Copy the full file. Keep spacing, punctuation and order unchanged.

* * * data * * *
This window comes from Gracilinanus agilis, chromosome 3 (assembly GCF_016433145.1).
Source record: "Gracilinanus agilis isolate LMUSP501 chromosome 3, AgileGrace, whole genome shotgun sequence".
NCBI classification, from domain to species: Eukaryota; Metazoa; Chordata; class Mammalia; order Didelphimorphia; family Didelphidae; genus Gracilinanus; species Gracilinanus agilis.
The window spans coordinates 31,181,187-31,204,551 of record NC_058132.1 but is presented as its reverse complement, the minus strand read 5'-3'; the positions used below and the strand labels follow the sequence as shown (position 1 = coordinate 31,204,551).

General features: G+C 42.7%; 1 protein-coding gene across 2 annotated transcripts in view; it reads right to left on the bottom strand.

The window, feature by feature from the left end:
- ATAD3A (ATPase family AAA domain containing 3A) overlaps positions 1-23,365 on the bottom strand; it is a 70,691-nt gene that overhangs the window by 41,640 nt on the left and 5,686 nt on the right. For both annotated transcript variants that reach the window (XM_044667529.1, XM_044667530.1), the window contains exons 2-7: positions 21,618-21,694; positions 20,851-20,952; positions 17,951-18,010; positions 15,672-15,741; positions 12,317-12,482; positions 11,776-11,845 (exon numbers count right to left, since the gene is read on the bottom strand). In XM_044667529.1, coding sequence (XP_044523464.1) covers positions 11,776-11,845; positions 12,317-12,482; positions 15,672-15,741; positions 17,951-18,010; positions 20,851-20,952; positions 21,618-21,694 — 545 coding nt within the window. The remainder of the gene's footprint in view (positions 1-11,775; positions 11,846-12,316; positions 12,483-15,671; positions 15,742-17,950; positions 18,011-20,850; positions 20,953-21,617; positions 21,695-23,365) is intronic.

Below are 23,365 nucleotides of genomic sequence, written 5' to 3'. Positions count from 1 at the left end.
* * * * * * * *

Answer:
This window comes from Gracilinanus agilis, chromosome 3 (assembly GCF_016433145.1).
Source record: "Gracilinanus agilis isolate LMUSP501 chromosome 3, AgileGrace, whole genome shotgun sequence".
NCBI classification, from domain to species: Eukaryota; Metazoa; Chordata; class Mammalia; order Didelphimorphia; family Didelphidae; genus Gracilinanus; species Gracilinanus agilis.
The window spans coordinates 31,181,187-31,204,551 of record NC_058132.1 but is presented as its reverse complement, the minus strand read 5'-3'; the positions used below and the strand labels follow the sequence as shown (position 1 = coordinate 31,204,551).

General features: G+C 42.7%; 1 protein-coding gene across 2 annotated transcripts in view; it reads right to left on the bottom strand.

The window, feature by feature from the left end:
- ATAD3A (ATPase family AAA domain containing 3A) overlaps positions 1-23,365 on the bottom strand; it is a 70,691-nt gene that overhangs the window by 41,640 nt on the left and 5,686 nt on the right. For both annotated transcript variants that reach the window (XM_044667529.1, XM_044667530.1), the window contains exons 2-7: positions 21,618-21,694; positions 20,851-20,952; positions 17,951-18,010; positions 15,672-15,741; positions 12,317-12,482; positions 11,776-11,845 (exon numbers count right to left, since the gene is read on the bottom strand). In XM_044667529.1, coding sequence (XP_044523464.1) covers positions 11,776-11,845; positions 12,317-12,482; positions 15,672-15,741; positions 17,951-18,010; positions 20,851-20,952; positions 21,618-21,694 — 545 coding nt within the window. The remainder of the gene's footprint in view (positions 1-11,775; positions 11,846-12,316; positions 12,483-15,671; positions 15,742-17,950; positions 18,011-20,850; positions 20,953-21,617; positions 21,695-23,365) is intronic.

Below are 23,365 nucleotides of genomic sequence, written 5' to 3'. Positions count from 1 at the left end.